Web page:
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'Build the Bridge' program brings student athletes together for racial equality discussion at Pro Football Hall of Fame in Canton

The program hopes to use football as a vessel for change.

The Canton Pro Football Hall of Fame was the backdrop for a discussion on racial equality, Tuesday.

More than 50 student athletes and more than 20 of their coaches from area high schools came together for what organizers hoped would be a game-changing summit.

“Race is a difficult thing to talk about. That's why we're in the situation we're in now,” explained Damion Creel referring to the country’s current climate.

Through the “Build the Bridge Program,” Kahari Hicks, the program’s creator, and other local coaches hope to use football to bring their student from all walks of life together.

Tuesday’s event including breakout sessions allowing the athletes to share their own stories and collectively brainstorm solutions.

“It really opened up my eyes to see that other people, and other races from other states understand what we're going through, “said A.J. Shorts a student at Brush High School.

Some of the teens shared stories about racial inequality that were unfathomable to others, but their goals and dreams, were very much the same.

“It was surprising to see how alike we all are. And it's good to have these uncomfortable conversations because you need to have them, and a lot of people don't want to have them,” explained Dom Grguric a student at Walsh Jesuit. “You need to have these conversations to change the culture,” he continued.

With everything that's going on in our society right now, it's important that these young people recognize that they don't have a lot of differences because they're going to change the world.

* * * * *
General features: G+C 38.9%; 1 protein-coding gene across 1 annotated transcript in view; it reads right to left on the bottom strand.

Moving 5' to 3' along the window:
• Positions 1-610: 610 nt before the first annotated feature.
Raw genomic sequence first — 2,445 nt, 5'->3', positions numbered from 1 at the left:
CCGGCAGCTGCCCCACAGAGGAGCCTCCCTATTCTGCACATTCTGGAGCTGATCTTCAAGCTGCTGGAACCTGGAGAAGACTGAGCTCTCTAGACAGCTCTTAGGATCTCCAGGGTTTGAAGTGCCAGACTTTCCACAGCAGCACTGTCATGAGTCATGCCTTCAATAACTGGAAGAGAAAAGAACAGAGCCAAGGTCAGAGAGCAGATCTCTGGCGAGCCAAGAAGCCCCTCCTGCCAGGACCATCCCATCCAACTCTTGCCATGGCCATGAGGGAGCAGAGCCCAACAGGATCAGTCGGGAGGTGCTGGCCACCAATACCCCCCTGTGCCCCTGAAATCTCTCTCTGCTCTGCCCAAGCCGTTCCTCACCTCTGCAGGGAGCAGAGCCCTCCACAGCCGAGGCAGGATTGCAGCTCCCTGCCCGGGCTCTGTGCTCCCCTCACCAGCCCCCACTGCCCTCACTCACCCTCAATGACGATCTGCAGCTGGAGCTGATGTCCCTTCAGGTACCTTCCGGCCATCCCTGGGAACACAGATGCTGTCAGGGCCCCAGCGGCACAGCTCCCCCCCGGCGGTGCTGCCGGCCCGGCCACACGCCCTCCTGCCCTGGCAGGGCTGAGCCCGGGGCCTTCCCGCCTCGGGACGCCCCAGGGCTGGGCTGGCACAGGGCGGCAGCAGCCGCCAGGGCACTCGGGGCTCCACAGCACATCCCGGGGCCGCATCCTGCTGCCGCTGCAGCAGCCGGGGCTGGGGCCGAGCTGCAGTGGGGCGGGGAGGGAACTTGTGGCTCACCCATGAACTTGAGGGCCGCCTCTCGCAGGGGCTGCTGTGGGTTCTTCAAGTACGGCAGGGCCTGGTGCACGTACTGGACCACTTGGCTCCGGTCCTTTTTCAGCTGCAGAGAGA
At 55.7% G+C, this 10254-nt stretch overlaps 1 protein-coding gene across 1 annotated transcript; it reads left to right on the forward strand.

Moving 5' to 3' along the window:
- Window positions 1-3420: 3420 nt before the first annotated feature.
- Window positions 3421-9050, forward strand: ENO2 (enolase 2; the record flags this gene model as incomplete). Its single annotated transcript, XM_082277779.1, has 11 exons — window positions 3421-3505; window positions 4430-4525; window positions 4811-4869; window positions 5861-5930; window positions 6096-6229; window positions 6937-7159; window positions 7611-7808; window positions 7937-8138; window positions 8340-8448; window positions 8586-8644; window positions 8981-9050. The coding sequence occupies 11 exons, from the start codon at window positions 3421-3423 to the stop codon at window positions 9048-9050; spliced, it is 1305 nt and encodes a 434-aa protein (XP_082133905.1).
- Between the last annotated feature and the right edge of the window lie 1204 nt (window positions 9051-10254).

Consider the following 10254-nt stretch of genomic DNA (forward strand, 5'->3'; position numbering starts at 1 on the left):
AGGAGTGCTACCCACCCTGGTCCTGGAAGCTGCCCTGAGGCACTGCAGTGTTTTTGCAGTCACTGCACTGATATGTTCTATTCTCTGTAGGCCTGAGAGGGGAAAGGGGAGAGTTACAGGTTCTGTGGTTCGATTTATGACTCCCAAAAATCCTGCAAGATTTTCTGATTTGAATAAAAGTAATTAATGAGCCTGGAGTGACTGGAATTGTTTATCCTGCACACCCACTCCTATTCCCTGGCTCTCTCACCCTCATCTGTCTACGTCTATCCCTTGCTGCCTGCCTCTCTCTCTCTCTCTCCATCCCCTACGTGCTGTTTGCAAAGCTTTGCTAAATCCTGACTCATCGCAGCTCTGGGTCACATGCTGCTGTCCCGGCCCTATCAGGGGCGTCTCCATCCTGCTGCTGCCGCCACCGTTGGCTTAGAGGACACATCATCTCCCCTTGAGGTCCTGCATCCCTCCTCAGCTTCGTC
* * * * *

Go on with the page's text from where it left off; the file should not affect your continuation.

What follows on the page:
Both organizers and students and coaches were impacted by some of the conversations today. A reminder that no matter how difficult race discussions can be, they're still important to have

The Canton Pro Football Hall of Fame was the backdrop for a discussion on racial equality, Tuesday.

More than 50 student athletes and more than 20 of their coaches from area high schools came together for what organizers hoped would be a game-changing summit.

“Race is a difficult thing to talk about. That's why we're in the situation we're in now,” explained Damion Creel referring to the country’s current climate.

Through the “Build the Bridge Program,” Kahari Hicks, the program’s creator, and other local coaches hope to use football to bring their student from all walks of life together.

Tuesday’s event including breakout sessions allowing the athletes to share their own stories and collectively brainstorm solutions.

“It really opened up my eyes to see that other people, and other races from other states understand what we're going through, “said A.J. Shorts a student at Brush High School.

Some of the teens shared stories about racial inequality that were unfathomable to others, but their goals and dreams, were very much the same.

“It was surprising to see how alike we all are. And it's good to have these uncomfortable conversations because you need to have them, and a lot of people don't want to have them,” explained Dom Grguric a student at Walsh Jesuit. “You need to have these conversations to change the culture,” he continued.

With everything that's going on in our society right now, it's important that these young people recognize that they don't have a lot of differences because they're going to change the world.

Both organizers and students and coaches were impacted by some of the conversations today. A reminder that no matter how difficult race discussions can be, they're still important to have